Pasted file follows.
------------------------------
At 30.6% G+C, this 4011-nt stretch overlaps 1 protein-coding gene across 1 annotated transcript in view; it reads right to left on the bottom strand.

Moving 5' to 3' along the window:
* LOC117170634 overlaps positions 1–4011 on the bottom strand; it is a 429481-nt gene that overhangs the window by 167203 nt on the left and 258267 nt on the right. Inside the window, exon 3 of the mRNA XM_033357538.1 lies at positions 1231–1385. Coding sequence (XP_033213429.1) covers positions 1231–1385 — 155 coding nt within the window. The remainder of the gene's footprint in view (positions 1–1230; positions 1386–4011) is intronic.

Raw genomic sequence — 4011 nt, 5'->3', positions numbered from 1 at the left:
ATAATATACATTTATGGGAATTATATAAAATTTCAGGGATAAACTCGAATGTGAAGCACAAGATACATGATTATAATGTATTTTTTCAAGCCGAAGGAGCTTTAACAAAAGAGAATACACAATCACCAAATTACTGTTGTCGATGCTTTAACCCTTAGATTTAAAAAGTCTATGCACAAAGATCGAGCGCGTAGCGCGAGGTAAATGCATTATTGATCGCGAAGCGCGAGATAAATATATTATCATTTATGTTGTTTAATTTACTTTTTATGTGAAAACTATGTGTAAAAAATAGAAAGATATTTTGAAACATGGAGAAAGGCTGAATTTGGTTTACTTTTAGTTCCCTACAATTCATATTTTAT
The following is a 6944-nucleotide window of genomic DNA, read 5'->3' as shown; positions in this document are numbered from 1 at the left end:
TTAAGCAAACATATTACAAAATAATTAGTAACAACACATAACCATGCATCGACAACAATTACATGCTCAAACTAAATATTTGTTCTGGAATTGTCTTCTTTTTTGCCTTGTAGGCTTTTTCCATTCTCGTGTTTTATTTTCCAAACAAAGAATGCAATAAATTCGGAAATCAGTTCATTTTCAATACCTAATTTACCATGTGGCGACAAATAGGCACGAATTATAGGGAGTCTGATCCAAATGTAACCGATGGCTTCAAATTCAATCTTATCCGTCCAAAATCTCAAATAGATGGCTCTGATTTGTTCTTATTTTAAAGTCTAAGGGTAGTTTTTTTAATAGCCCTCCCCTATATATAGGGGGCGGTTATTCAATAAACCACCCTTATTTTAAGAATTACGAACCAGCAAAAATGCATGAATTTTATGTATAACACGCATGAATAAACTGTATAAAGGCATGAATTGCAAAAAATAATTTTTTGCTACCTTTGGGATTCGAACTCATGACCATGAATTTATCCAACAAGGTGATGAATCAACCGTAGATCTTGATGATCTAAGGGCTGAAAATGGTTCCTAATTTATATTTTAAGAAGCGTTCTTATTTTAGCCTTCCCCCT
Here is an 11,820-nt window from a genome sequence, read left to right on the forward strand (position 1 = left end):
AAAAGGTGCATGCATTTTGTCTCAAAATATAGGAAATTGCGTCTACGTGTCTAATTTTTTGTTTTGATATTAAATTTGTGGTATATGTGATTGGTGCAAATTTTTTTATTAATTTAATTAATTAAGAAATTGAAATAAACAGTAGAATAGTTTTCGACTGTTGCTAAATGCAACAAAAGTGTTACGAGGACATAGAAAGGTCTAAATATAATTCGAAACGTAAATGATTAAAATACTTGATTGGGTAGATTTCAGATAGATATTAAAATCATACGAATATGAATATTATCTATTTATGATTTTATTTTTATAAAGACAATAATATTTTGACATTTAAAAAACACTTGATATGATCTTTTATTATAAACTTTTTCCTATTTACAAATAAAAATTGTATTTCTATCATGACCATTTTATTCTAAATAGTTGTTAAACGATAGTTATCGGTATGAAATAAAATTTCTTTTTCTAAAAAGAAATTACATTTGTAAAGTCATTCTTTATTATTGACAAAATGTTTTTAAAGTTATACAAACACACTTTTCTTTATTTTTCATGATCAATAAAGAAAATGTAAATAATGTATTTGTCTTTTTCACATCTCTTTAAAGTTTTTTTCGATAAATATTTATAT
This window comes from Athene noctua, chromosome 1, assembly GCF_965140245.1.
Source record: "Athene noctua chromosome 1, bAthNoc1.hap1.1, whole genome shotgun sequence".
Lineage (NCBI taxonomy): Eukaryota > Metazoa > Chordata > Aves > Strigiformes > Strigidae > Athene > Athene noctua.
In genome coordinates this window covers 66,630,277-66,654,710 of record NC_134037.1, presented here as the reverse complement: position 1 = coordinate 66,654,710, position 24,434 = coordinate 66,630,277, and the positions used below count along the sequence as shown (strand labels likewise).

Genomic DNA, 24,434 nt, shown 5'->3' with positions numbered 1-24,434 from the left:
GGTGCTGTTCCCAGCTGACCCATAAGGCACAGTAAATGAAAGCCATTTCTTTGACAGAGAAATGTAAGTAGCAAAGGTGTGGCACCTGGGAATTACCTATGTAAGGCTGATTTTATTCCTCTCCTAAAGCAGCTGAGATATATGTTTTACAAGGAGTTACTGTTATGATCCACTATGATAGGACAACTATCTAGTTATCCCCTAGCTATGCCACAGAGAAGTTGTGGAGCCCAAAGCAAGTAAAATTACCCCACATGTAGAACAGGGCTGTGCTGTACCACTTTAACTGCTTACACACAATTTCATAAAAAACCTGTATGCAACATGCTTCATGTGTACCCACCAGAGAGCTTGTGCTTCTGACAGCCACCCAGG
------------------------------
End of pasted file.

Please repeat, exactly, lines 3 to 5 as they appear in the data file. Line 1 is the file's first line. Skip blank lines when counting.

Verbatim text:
* LOC117170634 overlaps positions 1–4011 on the bottom strand; it is a 429481-nt gene that overhangs the window by 167203 nt on the left and 258267 nt on the right. Inside the window, exon 3 of the mRNA XM_033357538.1 lies at positions 1231–1385. Coding sequence (XP_033213429.1) covers positions 1231–1385 — 155 coding nt within the window. The remainder of the gene's footprint in view (positions 1–1230; positions 1386–4011) is intronic.

Raw genomic sequence — 4011 nt, 5'->3', positions numbered from 1 at the left:
ATAATATACATTTATGGGAATTATATAAAATTTCAGGGATAAACTCGAATGTGAAGCACAAGATACATGATTATAATGTATTTTTTCAAGCCGAAGGAGCTTTAACAAAAGAGAATACACAATCACCAAATTACTGTTGTCGATGCTTTAACCCTTAGATTTAAAAAGTCTATGCACAAAGATCGAGCGCGTAGCGCGAGGTAAATGCATTATTGATCGCGAAGCGCGAGATAAATATATTATCATTTATGTTGTTTAATTTACTTTTTATGTGAAAACTATGTGTAAAAAATAGAAAGATATTTTGAAACATGGAGAAAGGCTGAATTTGGTTTACTTTTAGTTCCCTACAATTCATATTTTAT